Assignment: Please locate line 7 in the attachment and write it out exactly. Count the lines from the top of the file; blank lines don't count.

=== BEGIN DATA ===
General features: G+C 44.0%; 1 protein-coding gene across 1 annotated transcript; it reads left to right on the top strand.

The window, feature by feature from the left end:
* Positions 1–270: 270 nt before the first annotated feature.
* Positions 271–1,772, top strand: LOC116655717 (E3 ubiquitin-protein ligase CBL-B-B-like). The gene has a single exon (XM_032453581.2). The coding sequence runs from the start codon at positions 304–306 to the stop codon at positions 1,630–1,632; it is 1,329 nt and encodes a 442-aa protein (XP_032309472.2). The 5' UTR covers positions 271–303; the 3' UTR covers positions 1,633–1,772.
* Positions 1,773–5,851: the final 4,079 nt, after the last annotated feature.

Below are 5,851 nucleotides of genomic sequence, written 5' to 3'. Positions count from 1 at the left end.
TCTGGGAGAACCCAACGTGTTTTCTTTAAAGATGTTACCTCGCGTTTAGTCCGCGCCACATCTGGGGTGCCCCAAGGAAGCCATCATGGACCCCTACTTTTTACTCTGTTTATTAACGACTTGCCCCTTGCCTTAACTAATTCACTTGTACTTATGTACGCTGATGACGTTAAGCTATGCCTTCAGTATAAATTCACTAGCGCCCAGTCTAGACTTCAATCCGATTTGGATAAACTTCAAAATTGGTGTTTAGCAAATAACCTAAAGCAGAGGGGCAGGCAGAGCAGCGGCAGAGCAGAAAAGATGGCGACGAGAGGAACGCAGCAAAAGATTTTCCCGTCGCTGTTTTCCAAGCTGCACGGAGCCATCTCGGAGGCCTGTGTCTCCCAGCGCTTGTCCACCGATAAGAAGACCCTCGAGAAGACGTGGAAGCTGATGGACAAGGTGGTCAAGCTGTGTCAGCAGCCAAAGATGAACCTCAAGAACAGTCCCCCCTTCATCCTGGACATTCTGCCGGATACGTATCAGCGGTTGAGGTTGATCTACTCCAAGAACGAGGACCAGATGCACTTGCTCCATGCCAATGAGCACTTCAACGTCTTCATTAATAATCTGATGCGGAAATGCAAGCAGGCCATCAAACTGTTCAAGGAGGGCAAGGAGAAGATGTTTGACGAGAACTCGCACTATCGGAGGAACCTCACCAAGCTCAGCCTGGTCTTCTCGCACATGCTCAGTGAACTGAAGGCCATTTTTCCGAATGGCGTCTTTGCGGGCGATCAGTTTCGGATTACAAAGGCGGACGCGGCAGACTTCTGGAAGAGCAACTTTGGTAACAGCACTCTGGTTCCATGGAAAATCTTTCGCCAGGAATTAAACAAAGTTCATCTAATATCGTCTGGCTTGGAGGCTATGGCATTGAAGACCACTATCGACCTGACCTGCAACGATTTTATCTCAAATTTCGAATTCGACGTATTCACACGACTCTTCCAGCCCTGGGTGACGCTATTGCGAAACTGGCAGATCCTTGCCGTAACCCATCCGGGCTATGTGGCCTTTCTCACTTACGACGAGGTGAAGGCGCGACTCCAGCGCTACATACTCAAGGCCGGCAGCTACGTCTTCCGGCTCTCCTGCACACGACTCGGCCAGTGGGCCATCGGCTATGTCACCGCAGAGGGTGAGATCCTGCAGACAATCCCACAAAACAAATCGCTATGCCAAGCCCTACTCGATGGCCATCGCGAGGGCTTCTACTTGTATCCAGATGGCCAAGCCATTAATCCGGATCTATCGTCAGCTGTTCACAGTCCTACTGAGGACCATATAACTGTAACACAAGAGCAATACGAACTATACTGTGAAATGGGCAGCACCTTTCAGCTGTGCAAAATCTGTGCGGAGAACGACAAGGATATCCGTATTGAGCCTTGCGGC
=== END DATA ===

TCTGGGAGAACCCAACGTGTTTTCTTTAAAGATGTTACCTCGCGTTTAGTCCGCGCCACATCTGGGGTGCCCCAAGGAAGCCATCATGGACCCCTACTTTTTACTCTGTTTATTAACGACTTGCCCCTTGCCTTAACTAATTCACTTGTACTTATGTACGCTGATGACGTTAAGCTATGCCTTCAGTATAAATTCACTAGCGCCCAGTCTAGACTTCAATCCGATTTGGATAAACTTCAAAATTGGTGTTTAGCAAATAACCTAAAGCAGAGGGGCAGGCAGAGCAGCGGCAGAGCAGAAAAGATGGCGACGAGAGGAACGCAGCAAAAGATTTTCCCGTCGCTGTTTTCCAAGCTGCACGGAGCCATCTCGGAGGCCTGTGTCTCCCAGCGCTTGTCCACCGATAAGAAGACCCTCGAGAAGACGTGGAAGCTGATGGACAAGGTGGTCAAGCTGTGTCAGCAGCCAAAGATGAACCTCAAGAACAGTCCCCCCTTCATCCTGGACATTCTGCCGGATACGTATCAGCGGTTGAGGTTGATCTACTCCAAGAACGAGGACCAGATGCACTTGCTCCATGCCAATGAGCACTTCAACGTCTTCATTAATAATCTGATGCGGAAATGCAAGCAGGCCATCAAACTGTTCAAGGAGGGCAAGGAGAAGATGTTTGACGAGAACTCGCACTATCGGAGGAACCTCACCAAGCTCAGCCTGGTCTTCTCGCACATGCTCAGTGAACTGAAGGCCATTTTTCCGAATGGCGTCTTTGCGGGCGATCAGTTTCGGATTACAAAGGCGGACGCGGCAGACTTCTGGAAGAGCAACTTTGGTAACAGCACTCTGGTTCCATGGAAAATCTTTCGCCAGGAATTAAACAAAGTTCATCTAATATCGTCTGGCTTGGAGGCTATGGCATTGAAGACCACTATCGACCTGACCTGCAACGATTTTATCTCAAATTTCGAATTCGACGTATTCACACGACTCTTCCAGCCCTGGGTGACGCTATTGCGAAACTGGCAGATCCTTGCCGTAACCCATCCGGGCTATGTGGCCTTTCTCACTTACGACGAGGTGAAGGCGCGACTCCAGCGCTACATACTCAAGGCCGGCAGCTACGTCTTCCGGCTCTCCTGCACACGACTCGGCCAGTGGGCCATCGGCTATGTCACCGCAGAGGGTGAGATCCTGCAGACAATCCCACAAAACAAATCGCTATGCCAAGCCCTACTCGATGGCCATCGCGAGGGCTTCTACTTGTATCCAGATGGCCAAGCCATTAATCCGGATCTATCGTCAGCTGTTCACAGTCCTACTGAGGACCATATAACTGTAACACAAGAGCAATACGAACTATACTGTGAAATGGGCAGCACCTTTCAGCTGTGCAAAATCTGTGCGGAGAACGACAAGGATATCCGTATTGAGCCTTGCGGC